The Journalist As Reformer: Henry Demarest Lloyd & Wealth Against Commonwealth by Richard Digby-JungerThe Journalist As Reformer: Henry Demarest Lloyd & Wealth Against Commonwealth by Richard Digby-Junger

The Journalist As Reformer: Henry Demarest Lloyd & Wealth Against Commonwealth

byRichard Digby-Junger

Hardcover | January 7, 1996

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Henry Demarest Lloyd was one of the post-bellum 19th-century's best known journalists and non-fiction writers. In fact, only E.L. Godkin exceeded Lloyd in influence and prestige, and Godkin wrote no book-length expose with the impact of Lloyd's 1894 Wealth Against Commonwealth. This biography, based in part on previously unpublished archival information, is a study of the mentality of the journalist as an advocate for reform. It is an examination of Wealth Against Commonwealth, the most influential expose and "starting point for every public investigation" of the late 19th-century industrial monopolies. Lloyd's pre- and post-Wealth journalism is investigated as well, including "Story of a Great Monopoly," Lloyd's 1881 Atlantic Monthly article said to be the first example of American muckraking, and Lloyd's published investigations of reforms such as cooperatives, labor arbitration, minimum wage, and social security. His contact with a variety of his intellectual contemporaries is also featured, including Horace Greeley, Jane Addams, Ida M. Tarbell, Samuel F. Gompers, Clarence S. Darrow, Joseph Medill, Henry George, William Dean Howells, and Eugene V. Debs.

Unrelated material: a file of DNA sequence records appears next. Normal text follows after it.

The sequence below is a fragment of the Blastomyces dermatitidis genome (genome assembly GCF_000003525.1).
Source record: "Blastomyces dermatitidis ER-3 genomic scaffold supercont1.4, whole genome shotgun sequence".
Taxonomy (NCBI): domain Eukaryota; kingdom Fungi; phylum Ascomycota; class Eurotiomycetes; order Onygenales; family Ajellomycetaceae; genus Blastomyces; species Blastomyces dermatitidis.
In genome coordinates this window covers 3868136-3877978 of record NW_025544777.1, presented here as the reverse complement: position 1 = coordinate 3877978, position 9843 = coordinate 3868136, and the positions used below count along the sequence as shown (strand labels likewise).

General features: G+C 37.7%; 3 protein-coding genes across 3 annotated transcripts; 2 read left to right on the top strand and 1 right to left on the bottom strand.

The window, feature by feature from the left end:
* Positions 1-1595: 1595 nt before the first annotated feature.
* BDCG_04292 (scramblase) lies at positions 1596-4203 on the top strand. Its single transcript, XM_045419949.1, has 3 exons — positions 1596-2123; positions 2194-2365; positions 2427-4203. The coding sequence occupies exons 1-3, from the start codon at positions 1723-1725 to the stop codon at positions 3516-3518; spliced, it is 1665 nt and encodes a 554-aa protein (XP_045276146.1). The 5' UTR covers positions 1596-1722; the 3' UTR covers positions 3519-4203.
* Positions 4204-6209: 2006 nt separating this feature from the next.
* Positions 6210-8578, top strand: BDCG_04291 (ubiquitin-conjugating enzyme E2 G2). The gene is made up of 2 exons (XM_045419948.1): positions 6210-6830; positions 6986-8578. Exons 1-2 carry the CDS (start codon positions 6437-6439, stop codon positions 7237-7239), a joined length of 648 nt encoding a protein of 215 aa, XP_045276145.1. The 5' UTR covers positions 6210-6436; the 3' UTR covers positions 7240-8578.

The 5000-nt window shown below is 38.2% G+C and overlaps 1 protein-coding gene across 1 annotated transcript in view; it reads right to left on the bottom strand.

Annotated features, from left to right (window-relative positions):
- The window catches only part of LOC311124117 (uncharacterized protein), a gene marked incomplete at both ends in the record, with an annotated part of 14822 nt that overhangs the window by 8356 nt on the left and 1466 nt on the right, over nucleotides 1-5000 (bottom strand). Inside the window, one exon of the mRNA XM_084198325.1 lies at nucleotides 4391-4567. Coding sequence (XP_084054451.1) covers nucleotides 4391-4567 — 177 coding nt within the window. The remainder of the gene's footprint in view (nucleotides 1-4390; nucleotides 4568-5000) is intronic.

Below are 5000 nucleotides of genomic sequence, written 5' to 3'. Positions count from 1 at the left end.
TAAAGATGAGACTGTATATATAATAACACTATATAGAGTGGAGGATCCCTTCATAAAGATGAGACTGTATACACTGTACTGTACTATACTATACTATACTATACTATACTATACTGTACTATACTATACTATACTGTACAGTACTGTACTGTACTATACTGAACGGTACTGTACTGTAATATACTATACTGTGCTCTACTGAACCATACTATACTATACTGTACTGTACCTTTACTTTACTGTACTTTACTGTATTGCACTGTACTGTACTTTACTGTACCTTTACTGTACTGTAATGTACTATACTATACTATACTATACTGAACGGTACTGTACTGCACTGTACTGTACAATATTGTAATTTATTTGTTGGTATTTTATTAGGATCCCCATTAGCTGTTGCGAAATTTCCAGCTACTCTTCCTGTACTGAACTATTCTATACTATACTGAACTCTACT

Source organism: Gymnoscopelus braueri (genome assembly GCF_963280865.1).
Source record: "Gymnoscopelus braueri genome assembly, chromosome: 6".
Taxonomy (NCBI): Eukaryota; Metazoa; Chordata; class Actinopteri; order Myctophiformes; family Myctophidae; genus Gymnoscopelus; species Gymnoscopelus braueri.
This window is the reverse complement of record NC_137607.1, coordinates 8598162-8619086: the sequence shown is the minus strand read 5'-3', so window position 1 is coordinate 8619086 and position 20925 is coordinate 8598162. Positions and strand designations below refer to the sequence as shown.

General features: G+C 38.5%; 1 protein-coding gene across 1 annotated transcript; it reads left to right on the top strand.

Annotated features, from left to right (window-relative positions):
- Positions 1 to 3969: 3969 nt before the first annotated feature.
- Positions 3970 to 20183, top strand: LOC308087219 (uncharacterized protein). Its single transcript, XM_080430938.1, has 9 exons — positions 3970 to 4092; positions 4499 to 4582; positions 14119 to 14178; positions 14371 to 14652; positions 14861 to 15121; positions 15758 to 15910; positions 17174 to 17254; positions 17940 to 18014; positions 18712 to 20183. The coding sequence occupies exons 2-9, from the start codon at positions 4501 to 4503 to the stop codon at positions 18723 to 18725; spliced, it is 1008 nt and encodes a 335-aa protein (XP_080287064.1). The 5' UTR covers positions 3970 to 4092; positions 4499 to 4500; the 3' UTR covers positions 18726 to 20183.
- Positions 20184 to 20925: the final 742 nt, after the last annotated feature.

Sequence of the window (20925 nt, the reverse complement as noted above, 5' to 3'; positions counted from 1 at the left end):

Title:The Journalist As Reformer: Henry Demarest Lloyd & Wealth Against CommonwealthFormat:HardcoverDimensions:208 pagesPublished:January 7, 1996Publisher:Greenwood Publishing Group, Incorporated

The following ISBNs are associated with this title:

ISBN - 10:0313299579

ISBN - 13:9780313299575


Editorial Reviews

?This biography reinterprets the work of the late-19th-century writer as a pioneer journalist instead of a crusading socialist...The author carefully documents how Lloyd critiqued the partiality of some of his own writings before Wealth Against Commonwealth and rededicated himself to persuasion through accurate reporting. An excellent concluding chapter details Lloyd's life and career and explains his legacy on later styles of writing and reporting. With helpful notes and a bibliography that underscores Digby-Junger's scholarship, this thorough and well-written book helps complete information on Lloyd's career and provides insight into turn-of-the-century Chicago and the Chicago Tribune...Highly recommended for all midwestern regional libraries and for serious collections in journalism history.?-Choice